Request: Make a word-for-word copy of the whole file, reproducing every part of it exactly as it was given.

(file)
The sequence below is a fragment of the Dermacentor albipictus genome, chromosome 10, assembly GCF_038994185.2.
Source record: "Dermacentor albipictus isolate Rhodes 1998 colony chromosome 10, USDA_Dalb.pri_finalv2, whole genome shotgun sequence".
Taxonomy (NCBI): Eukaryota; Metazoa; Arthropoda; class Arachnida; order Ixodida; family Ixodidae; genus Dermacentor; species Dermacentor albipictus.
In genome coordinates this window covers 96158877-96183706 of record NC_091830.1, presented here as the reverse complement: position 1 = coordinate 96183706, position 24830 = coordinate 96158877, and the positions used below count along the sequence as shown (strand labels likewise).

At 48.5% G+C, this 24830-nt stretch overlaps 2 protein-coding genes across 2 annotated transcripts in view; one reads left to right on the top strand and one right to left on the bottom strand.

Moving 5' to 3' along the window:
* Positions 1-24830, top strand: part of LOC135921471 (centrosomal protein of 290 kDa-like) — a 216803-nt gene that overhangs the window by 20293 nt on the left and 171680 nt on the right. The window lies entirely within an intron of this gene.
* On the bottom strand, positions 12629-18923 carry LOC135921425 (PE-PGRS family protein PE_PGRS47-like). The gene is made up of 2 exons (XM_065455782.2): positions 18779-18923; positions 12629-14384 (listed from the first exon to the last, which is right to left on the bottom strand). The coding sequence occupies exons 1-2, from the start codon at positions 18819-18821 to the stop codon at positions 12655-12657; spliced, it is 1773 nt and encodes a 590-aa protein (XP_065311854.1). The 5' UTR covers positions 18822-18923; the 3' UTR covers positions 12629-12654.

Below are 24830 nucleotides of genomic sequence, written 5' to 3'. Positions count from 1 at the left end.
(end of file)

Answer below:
The sequence below is a fragment of the Dermacentor albipictus genome, chromosome 10, assembly GCF_038994185.2.
Source record: "Dermacentor albipictus isolate Rhodes 1998 colony chromosome 10, USDA_Dalb.pri_finalv2, whole genome shotgun sequence".
Taxonomy (NCBI): Eukaryota; Metazoa; Arthropoda; class Arachnida; order Ixodida; family Ixodidae; genus Dermacentor; species Dermacentor albipictus.
In genome coordinates this window covers 96158877-96183706 of record NC_091830.1, presented here as the reverse complement: position 1 = coordinate 96183706, position 24830 = coordinate 96158877, and the positions used below count along the sequence as shown (strand labels likewise).

At 48.5% G+C, this 24830-nt stretch overlaps 2 protein-coding genes across 2 annotated transcripts in view; one reads left to right on the top strand and one right to left on the bottom strand.

Moving 5' to 3' along the window:
* Positions 1-24830, top strand: part of LOC135921471 (centrosomal protein of 290 kDa-like) — a 216803-nt gene that overhangs the window by 20293 nt on the left and 171680 nt on the right. The window lies entirely within an intron of this gene.
* On the bottom strand, positions 12629-18923 carry LOC135921425 (PE-PGRS family protein PE_PGRS47-like). The gene is made up of 2 exons (XM_065455782.2): positions 18779-18923; positions 12629-14384 (listed from the first exon to the last, which is right to left on the bottom strand). The coding sequence occupies exons 1-2, from the start codon at positions 18819-18821 to the stop codon at positions 12655-12657; spliced, it is 1773 nt and encodes a 590-aa protein (XP_065311854.1). The 5' UTR covers positions 18822-18923; the 3' UTR covers positions 12629-12654.

Below are 24830 nucleotides of genomic sequence, written 5' to 3'. Positions count from 1 at the left end.